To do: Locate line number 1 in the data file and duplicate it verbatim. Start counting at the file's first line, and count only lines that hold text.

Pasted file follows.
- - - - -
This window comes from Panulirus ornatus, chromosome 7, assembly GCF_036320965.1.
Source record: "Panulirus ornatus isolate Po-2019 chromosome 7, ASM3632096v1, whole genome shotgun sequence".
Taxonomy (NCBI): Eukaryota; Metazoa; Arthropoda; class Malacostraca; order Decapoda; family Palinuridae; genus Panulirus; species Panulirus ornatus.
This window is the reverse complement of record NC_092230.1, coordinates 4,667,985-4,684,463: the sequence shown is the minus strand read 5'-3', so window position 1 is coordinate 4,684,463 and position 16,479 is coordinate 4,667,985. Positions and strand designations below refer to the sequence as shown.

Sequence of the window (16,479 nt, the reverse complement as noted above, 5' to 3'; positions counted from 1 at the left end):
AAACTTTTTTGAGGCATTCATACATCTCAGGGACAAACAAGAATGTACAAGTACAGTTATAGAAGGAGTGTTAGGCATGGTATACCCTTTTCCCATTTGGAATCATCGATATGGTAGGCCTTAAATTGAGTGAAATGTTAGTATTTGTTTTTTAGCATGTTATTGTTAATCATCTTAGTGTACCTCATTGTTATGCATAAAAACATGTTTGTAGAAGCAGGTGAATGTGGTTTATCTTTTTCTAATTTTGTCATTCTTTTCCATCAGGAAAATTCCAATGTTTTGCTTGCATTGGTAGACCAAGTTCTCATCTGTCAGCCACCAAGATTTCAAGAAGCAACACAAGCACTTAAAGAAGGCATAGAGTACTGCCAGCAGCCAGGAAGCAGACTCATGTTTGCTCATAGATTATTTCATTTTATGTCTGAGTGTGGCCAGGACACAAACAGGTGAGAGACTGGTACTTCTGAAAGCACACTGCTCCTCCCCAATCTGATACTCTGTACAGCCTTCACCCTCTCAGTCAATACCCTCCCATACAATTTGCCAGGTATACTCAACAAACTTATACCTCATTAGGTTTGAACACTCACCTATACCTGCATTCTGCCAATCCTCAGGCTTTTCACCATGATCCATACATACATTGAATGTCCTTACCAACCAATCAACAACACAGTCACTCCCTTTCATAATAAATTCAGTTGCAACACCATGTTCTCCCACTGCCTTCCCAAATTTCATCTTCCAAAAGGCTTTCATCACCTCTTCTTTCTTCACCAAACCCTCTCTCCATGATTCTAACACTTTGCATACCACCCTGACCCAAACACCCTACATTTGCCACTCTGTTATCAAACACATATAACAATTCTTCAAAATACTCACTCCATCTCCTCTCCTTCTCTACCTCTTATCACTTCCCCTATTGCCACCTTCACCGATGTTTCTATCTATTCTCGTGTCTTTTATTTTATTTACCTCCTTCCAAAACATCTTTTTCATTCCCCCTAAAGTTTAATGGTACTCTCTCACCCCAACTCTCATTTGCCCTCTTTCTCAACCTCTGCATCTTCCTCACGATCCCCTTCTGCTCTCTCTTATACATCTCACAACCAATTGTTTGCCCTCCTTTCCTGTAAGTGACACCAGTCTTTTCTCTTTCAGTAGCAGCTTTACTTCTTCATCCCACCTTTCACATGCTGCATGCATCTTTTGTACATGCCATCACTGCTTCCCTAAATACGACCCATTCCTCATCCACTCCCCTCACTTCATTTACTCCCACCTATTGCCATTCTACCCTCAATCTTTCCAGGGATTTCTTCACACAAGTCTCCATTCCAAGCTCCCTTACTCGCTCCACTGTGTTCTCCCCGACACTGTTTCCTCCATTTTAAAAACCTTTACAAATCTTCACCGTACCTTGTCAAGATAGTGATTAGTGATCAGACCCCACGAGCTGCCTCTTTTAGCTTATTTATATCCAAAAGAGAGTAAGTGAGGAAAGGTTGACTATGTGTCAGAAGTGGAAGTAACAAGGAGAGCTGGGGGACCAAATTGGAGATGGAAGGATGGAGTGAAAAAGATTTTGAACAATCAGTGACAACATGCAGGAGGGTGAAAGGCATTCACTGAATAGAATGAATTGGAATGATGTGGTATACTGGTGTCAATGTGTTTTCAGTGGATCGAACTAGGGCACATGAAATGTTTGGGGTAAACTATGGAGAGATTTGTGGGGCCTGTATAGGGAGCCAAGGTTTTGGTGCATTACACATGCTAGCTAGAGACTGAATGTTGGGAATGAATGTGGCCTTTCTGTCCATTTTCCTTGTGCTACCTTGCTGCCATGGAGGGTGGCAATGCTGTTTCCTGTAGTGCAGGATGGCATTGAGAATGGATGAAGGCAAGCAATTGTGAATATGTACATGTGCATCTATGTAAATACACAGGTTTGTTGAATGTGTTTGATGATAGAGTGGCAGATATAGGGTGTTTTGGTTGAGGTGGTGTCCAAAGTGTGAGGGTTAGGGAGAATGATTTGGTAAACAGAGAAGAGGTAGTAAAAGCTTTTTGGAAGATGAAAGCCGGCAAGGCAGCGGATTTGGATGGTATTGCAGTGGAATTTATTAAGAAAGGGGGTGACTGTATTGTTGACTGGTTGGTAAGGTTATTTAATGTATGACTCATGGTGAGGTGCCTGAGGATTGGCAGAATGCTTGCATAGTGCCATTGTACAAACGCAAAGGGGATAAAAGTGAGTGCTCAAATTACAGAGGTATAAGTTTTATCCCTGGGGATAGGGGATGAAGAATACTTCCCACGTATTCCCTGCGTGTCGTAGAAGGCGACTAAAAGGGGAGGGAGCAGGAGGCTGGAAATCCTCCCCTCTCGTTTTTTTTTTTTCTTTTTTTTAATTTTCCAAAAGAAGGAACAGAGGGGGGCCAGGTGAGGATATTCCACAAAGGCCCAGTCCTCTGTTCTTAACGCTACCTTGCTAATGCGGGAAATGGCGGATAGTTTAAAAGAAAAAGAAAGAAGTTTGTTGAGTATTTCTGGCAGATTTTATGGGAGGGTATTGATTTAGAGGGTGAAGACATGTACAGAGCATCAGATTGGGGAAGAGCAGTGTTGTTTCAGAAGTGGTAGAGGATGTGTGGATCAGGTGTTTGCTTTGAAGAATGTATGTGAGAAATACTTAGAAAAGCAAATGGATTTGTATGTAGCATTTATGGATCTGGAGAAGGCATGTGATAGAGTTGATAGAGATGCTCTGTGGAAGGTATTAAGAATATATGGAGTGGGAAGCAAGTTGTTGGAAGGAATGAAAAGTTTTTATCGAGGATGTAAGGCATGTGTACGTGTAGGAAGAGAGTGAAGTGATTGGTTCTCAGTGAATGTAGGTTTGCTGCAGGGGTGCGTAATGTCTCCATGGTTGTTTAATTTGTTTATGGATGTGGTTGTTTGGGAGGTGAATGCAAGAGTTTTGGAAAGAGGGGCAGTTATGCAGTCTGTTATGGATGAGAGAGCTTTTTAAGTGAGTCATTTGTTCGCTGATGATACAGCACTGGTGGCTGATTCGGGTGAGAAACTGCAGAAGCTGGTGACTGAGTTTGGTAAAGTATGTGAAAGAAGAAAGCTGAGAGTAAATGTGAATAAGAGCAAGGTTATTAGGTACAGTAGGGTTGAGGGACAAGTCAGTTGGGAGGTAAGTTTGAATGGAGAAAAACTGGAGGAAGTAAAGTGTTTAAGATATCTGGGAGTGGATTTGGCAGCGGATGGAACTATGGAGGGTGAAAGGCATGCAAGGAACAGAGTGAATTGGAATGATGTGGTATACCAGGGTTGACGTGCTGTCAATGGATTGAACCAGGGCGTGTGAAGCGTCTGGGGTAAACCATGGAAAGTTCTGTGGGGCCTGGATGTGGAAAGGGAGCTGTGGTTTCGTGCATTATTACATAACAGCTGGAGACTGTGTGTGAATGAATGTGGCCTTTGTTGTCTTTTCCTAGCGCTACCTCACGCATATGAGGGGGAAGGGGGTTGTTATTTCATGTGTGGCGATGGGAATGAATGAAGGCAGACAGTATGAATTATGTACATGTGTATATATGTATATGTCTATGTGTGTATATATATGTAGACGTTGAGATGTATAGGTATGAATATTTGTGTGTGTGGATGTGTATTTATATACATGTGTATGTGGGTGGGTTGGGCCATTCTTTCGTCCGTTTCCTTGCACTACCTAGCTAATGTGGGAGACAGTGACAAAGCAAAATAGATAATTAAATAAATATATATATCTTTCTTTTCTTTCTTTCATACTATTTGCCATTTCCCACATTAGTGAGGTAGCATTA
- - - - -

This window comes from Panulirus ornatus, chromosome 7, assembly GCF_036320965.1.